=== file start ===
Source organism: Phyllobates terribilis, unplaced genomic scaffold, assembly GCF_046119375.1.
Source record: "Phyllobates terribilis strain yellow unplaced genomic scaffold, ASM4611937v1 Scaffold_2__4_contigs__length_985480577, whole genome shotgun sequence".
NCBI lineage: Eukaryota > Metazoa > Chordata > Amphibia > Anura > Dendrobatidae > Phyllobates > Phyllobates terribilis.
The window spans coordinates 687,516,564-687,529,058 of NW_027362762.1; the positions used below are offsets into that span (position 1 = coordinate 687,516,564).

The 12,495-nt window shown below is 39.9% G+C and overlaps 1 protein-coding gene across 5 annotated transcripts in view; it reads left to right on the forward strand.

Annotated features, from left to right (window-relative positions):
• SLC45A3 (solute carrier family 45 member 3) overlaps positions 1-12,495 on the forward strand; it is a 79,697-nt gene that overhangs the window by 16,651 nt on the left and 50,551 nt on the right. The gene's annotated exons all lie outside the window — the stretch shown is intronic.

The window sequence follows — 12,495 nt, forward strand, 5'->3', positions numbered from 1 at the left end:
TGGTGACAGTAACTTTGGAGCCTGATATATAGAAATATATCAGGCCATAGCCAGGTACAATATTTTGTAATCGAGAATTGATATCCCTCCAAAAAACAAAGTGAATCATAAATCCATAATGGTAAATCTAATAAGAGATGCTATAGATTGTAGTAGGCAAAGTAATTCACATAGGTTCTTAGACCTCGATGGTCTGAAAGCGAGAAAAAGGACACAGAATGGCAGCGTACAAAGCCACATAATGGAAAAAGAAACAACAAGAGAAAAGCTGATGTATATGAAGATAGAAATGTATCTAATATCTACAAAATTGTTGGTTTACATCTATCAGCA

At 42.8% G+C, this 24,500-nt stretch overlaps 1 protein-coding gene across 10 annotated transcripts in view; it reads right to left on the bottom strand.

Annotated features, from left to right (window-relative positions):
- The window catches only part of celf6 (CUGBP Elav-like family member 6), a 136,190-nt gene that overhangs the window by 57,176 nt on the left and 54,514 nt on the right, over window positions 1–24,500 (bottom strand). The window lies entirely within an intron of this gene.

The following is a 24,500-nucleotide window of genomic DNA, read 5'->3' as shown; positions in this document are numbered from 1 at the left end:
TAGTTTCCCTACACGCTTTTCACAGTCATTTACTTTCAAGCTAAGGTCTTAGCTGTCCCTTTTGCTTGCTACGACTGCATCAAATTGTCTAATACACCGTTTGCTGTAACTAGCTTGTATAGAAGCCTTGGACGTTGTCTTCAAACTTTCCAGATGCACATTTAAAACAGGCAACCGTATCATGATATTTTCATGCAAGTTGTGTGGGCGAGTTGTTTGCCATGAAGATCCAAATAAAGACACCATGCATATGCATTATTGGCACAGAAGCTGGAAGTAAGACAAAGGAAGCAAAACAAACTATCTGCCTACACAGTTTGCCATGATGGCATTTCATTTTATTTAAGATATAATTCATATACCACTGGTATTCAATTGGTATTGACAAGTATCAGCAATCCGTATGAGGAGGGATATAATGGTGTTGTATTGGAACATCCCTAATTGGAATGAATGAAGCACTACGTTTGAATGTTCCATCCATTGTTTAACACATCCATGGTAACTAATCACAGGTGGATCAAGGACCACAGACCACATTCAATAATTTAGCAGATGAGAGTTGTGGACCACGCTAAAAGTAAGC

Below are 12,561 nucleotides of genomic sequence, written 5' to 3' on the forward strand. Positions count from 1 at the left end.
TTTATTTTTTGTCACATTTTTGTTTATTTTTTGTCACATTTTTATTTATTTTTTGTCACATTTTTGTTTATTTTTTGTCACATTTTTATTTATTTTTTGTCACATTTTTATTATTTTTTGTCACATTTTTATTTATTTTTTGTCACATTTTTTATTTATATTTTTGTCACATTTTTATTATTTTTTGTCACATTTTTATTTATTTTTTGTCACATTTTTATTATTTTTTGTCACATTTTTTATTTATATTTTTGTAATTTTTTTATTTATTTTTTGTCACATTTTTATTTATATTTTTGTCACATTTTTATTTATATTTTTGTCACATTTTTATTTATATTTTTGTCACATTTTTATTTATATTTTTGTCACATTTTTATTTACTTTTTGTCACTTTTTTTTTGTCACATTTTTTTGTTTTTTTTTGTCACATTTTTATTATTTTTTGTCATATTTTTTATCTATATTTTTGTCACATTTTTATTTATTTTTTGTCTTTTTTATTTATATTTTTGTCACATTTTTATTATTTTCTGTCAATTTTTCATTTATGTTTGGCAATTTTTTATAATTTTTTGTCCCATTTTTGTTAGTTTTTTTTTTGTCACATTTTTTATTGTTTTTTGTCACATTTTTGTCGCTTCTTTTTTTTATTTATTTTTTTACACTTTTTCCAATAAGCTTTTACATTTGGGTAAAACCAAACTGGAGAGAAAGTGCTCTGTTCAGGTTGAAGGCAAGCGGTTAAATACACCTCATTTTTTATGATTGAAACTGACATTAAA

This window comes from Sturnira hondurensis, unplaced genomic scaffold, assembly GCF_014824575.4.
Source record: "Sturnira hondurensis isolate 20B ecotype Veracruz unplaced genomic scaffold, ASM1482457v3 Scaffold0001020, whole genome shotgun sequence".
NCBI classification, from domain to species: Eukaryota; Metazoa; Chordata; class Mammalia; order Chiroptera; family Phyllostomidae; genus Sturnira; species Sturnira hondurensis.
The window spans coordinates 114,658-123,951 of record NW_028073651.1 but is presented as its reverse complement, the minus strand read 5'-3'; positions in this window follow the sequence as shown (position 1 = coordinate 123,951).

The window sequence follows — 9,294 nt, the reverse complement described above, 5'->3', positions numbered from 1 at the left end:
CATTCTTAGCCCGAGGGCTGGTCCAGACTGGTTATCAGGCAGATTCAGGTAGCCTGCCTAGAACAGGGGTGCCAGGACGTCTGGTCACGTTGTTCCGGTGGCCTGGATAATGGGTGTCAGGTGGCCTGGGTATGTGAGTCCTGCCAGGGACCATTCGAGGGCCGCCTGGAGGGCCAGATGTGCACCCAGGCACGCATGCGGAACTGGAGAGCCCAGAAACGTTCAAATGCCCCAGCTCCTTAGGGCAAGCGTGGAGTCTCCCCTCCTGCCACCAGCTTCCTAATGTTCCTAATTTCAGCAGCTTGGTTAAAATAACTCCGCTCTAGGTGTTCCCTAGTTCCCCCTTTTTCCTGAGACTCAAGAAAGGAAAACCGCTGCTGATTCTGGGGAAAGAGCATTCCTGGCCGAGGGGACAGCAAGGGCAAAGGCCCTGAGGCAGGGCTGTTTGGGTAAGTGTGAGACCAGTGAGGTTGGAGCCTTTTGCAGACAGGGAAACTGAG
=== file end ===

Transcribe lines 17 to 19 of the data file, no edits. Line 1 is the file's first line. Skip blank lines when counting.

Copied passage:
This window comes from Sturnira hondurensis, unplaced genomic scaffold, assembly GCF_014824575.4.
Source record: "Sturnira hondurensis isolate 20B ecotype Veracruz unplaced genomic scaffold, ASM1482457v3 Scaffold0001020, whole genome shotgun sequence".
NCBI classification, from domain to species: Eukaryota; Metazoa; Chordata; class Mammalia; order Chiroptera; family Phyllostomidae; genus Sturnira; species Sturnira hondurensis.